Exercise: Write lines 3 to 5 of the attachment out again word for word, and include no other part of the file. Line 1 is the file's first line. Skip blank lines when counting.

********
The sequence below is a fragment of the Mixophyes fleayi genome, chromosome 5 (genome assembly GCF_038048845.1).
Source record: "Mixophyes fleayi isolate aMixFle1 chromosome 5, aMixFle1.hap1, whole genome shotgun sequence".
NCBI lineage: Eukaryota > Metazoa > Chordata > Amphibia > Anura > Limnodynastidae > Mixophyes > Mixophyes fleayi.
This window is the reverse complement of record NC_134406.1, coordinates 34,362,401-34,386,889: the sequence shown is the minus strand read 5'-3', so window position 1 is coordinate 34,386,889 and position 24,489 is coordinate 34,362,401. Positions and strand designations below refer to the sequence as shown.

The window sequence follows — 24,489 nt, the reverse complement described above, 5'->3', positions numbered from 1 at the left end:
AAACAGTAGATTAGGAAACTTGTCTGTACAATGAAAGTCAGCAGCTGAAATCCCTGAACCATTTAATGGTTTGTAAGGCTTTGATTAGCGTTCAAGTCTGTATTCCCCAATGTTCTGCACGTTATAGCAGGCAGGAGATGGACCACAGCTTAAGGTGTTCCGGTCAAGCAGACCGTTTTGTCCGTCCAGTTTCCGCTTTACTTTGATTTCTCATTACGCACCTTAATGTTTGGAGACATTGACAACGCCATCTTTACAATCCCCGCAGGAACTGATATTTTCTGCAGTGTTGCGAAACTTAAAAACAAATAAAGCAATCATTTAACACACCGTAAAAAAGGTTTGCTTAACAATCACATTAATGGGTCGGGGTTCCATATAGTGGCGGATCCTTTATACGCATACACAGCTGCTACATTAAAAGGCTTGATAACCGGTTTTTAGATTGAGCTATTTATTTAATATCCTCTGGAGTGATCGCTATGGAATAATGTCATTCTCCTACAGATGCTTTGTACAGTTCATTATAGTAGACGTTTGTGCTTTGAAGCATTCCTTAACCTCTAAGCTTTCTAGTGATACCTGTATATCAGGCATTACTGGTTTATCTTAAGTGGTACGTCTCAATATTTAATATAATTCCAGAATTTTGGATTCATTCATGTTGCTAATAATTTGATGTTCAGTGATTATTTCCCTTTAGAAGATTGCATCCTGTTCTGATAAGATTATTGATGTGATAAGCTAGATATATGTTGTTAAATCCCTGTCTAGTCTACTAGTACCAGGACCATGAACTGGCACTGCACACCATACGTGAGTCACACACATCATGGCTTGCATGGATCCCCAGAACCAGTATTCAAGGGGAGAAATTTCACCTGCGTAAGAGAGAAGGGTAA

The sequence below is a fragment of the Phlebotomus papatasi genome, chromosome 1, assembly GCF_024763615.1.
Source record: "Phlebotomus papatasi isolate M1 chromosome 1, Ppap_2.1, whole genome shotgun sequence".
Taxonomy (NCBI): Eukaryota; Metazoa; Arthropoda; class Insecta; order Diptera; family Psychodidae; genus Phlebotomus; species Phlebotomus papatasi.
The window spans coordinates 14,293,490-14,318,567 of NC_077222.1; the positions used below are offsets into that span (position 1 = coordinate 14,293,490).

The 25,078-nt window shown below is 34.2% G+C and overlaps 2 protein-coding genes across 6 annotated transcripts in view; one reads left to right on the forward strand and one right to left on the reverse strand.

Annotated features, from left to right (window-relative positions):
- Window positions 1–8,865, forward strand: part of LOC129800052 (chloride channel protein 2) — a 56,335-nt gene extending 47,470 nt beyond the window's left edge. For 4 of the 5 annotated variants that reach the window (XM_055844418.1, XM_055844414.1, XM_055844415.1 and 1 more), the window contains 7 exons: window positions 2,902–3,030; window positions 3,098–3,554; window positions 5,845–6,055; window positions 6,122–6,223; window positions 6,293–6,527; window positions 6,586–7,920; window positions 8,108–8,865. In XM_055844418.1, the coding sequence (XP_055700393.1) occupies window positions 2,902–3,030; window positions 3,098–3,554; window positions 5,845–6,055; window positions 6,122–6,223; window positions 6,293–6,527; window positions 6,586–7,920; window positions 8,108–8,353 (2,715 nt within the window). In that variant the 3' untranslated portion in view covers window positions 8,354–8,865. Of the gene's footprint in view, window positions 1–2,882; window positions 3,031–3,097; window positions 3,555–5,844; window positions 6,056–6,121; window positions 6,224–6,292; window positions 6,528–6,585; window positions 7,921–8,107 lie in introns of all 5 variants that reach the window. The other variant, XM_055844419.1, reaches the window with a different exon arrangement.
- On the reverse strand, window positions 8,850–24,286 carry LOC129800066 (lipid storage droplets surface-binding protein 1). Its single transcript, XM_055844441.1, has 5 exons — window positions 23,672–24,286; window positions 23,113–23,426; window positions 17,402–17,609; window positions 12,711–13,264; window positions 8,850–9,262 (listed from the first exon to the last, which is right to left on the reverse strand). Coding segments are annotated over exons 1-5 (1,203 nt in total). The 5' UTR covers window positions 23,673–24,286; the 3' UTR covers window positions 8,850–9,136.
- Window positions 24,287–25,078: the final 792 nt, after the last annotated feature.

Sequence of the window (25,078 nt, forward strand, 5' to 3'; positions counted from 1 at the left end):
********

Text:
NCBI lineage: Eukaryota > Metazoa > Chordata > Amphibia > Anura > Limnodynastidae > Mixophyes > Mixophyes fleayi.
This window is the reverse complement of record NC_134406.1, coordinates 34,362,401-34,386,889: the sequence shown is the minus strand read 5'-3', so window position 1 is coordinate 34,386,889 and position 24,489 is coordinate 34,362,401. Positions and strand designations below refer to the sequence as shown.

The window sequence follows — 24,489 nt, the reverse complement described above, 5'->3', positions numbered from 1 at the left end: